Feed fears con­founded as cat­tle prices ‘hold up well’ in au­tumn

The Scotsman - - Weather / Farming - By BRIAN HEN­DER­SON

Trade for store cat­tle and breed­ing stock held up well over au­tumn ac­cord­ing to one of the coun­try’s largest farmer-owned auc­tion busi­nesses – con­found­ing the prophets of doom an­tic­i­pat­ing a col­lapse in prices due to short­ages of fod­der and straw fol­low­ing the long, dry sum­mer.

In an assess­ment of the sea­son to date, Aberdeen & North­ern Marts (ANM) said that de­spite a slip in prices in the early cat­tle store sales, a re­turn­ing con­fi­dence and the avail­abil­ity of more win­ter feed than ex­pected – although at a cost – had re­sulted in prices ris­ing at the later sales.

“De­mand for cat­tle has been bet­ter than ex­pected and there are still some good cat­tle around for the dis­cern­ing buyer,” said the com­pany’s head of live­stock, John An­gus.

“The sharp in­crease in feed costs is a con­cern – how­ever the good run of weather in the late au­tumn has as­sisted farm­ers with the later hous­ing of live­stock and the fod­der chal­lenges go­ing into the win­ter. The price of straw has eased since har­vest time and is ex­pected to hold at these cur­rent lev­els through the win­ter.”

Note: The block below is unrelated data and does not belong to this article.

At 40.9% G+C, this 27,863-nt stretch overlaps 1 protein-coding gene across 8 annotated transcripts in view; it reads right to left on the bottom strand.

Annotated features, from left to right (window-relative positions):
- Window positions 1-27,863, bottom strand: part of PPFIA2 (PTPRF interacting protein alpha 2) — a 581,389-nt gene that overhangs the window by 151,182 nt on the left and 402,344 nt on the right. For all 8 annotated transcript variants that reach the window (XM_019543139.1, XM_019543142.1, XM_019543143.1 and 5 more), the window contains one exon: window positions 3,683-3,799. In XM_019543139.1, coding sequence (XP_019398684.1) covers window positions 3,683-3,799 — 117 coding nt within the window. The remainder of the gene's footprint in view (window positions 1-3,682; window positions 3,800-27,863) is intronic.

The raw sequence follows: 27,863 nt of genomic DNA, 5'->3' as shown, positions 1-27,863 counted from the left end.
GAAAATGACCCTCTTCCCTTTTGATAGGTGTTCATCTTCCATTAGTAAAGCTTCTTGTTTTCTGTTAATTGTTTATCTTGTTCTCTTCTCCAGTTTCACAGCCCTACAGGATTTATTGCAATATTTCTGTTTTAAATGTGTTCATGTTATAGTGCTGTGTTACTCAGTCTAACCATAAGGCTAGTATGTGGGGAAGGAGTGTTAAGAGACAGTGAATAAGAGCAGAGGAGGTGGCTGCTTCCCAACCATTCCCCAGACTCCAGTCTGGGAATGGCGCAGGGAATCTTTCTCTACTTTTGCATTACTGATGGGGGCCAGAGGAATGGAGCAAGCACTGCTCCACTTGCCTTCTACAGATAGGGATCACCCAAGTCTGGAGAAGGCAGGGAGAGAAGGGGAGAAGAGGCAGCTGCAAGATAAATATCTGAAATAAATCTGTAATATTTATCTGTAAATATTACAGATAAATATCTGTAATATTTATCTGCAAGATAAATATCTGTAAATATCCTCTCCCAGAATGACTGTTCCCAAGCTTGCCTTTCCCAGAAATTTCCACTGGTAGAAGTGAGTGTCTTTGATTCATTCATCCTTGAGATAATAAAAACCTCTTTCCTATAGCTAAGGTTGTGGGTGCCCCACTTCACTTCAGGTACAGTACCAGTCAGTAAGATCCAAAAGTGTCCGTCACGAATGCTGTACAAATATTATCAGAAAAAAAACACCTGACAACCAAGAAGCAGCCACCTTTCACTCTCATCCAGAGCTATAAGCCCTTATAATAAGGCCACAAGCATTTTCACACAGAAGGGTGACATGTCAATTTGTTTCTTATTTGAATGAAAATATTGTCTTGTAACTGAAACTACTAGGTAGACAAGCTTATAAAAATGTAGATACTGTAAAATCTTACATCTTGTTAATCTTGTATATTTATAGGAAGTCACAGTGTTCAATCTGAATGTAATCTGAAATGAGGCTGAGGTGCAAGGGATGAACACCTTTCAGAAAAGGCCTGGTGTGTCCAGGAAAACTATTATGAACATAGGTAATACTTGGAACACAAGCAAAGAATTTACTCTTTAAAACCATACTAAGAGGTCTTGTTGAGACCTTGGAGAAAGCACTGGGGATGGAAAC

But he ad­mit­ted that although fin­ish­ing cat­tle had done well over the back-end, it looked like the nor­mal pre-christ­mas surge in prime cat­tle prices wasn’t go­ing to hap­pen – with cat­tle com­ing to mar­ket ear­lier and a wait­ing list of two to three weeks at abat­toirs for pro­duc­ers to get their cat­tle slaugh­tered.

The com­pany said that store lamb prices had also bounced back as the year pro­gressed – but fears of a no-deal Brexit, which could af­fect the lamb ex­port trade to main­land Europe, had seen gim­mer prices back by £10-£15 a head.

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